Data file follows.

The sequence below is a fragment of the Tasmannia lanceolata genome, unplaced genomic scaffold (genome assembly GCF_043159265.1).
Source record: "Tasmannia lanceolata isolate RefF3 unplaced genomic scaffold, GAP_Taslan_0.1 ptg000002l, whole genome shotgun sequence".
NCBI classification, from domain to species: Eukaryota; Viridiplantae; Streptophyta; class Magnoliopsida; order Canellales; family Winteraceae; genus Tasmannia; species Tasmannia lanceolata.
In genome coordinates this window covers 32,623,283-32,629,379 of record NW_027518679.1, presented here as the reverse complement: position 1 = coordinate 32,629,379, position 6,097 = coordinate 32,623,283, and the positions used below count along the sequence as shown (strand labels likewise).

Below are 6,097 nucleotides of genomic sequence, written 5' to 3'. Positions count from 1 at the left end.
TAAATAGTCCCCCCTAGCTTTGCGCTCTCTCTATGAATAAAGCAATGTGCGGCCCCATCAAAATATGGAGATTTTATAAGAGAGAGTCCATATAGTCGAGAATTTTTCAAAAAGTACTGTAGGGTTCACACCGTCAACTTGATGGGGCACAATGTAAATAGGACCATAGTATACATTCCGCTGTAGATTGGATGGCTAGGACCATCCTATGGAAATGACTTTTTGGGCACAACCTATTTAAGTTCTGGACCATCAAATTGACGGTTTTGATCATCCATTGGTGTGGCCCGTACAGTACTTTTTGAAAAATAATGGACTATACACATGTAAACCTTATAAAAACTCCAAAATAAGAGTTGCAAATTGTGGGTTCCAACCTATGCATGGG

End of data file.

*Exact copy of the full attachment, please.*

The sequence below is a fragment of the Tasmannia lanceolata genome, unplaced genomic scaffold (genome assembly GCF_043159265.1).
Source record: "Tasmannia lanceolata isolate RefF3 unplaced genomic scaffold, GAP_Taslan_0.1 ptg000002l, whole genome shotgun sequence".
NCBI classification, from domain to species: Eukaryota; Viridiplantae; Streptophyta; class Magnoliopsida; order Canellales; family Winteraceae; genus Tasmannia; species Tasmannia lanceolata.
In genome coordinates this window covers 32,623,283-32,629,379 of record NW_027518679.1, presented here as the reverse complement: position 1 = coordinate 32,629,379, position 6,097 = coordinate 32,623,283, and the positions used below count along the sequence as shown (strand labels likewise).

Below are 6,097 nucleotides of genomic sequence, written 5' to 3'. Positions count from 1 at the left end.
TAAATAGTCCCCCCTAGCTTTGCGCTCTCTCTATGAATAAAGCAATGTGCGGCCCCATCAAAATATGGAGATTTTATAAGAGAGAGTCCATATAGTCGAGAATTTTTCAAAAAGTACTGTAGGGTTCACACCGTCAACTTGATGGGGCACAATGTAAATAGGACCATAGTATACATTCCGCTGTAGATTGGATGGCTAGGACCATCCTATGGAAATGACTTTTTGGGCACAACCTATTTAAGTTCTGGACCATCAAATTGACGGTTTTGATCATCCATTGGTGTGGCCCGTACAGTACTTTTTGAAAAATAATGGACTATACACATGTAAACCTTATAAAAACTCCAAAATAAGAGTTGCAAATTGTGGGTTCCAACCTATGCATGGG